How to Live in Fear: Mastering the Art of Freaking Out by Lance Hahn
My rating: 4 of 5 stars
As is indicated by the subtitle, this book is about mastering the art of “freaking out.” Does this mean that one must subdue their fear entirely? Do we be come fearless machinations for the corporate cogs of capitalism? (That took a dark turn pretty quick). The answer is, if you really don’t know it already, “of course not.”
This is where I get to toss in the lovely “this is a Christian work” disclaimer. Why? Because I’m not Christian, and many other individuals aren’t as well. Some Christian books on secular topics overdue the religious tones and discourage an audience. Others do not. You’ll just have to step in to see if the temperature of this work is tepid enough for you or not. Yes, the author gets pretty religious in his language. Very religious. So reader beware.
Disclaimer out of the way, what of the content of this book? Some Christian works do so well that even the religious tone can be ignored for the secular lesson (like “Five Love Languages” and “Financial Peace University”). The author wants the reader to embrace their Christian faith and find the solace their religion can provide. That’s the technical term for it. More or less, this book is aimed at a Christian audience to teach them out to weather the storms of life. But that sounds like a lesson that I could use at times, even when I write reviews. In fact, there are many I know that could use that lesson.
Here’s the problem: this is one of those religious books that can’t see past the end of their religious definition. The author relies too much on the audience being Christian and write solely for a Christian reader. References to “Christian walk,” etc., are found frequently enough in the work. I’m not one for substituting yourself in. Just like how a Christian can’t read the Tanach and put “church” in where it says “Israel,” so too should a reader not substitute “my own religious or non-religious tradition” instead “Christian” or “Christianity.” It’s an inappropriate cultural appropriation.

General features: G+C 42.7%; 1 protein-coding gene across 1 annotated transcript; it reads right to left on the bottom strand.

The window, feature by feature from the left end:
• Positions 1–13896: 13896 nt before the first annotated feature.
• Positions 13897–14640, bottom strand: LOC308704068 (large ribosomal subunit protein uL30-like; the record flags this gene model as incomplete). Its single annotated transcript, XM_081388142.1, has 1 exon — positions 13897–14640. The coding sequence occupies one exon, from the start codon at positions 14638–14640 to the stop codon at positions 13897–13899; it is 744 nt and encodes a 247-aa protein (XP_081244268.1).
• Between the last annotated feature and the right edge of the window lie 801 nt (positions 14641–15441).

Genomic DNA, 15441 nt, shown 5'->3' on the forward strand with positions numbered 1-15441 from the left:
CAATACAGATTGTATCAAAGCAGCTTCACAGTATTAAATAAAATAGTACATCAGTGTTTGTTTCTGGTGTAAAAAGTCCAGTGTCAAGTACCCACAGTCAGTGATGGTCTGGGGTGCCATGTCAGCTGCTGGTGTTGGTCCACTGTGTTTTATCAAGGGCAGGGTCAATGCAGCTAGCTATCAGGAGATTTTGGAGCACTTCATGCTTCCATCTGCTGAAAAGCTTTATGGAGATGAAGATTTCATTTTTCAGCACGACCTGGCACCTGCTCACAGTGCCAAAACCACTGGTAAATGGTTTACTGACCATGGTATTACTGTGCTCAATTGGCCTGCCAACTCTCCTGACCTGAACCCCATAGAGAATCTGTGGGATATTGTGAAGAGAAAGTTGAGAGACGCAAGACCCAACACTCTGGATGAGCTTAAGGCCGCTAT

That said, I think the writer has promising content. Christians will find this book the excellent compendium to overcome their internal struggles and fears. Back in the day, I could have definitely benefitted from this work. Now, not so much. And I think that’s the biggest, and maybe only, downside to this work: it’s severely limited and incompatible with the majority of the world. If Christianity has the peace it professes, the author would do well to write a non-denominational version of this work to apply his concepts outside of the “Jesus camp.”
Disclosure: I have received a reviewer copy and/or payment in exchange for an honest review of the product mentioned in this post. This product is reviewed based on content and quality in consideration of the intended audience. Review or recommendation of this product does not solicit endorsement from Reviews by J or the reviewer.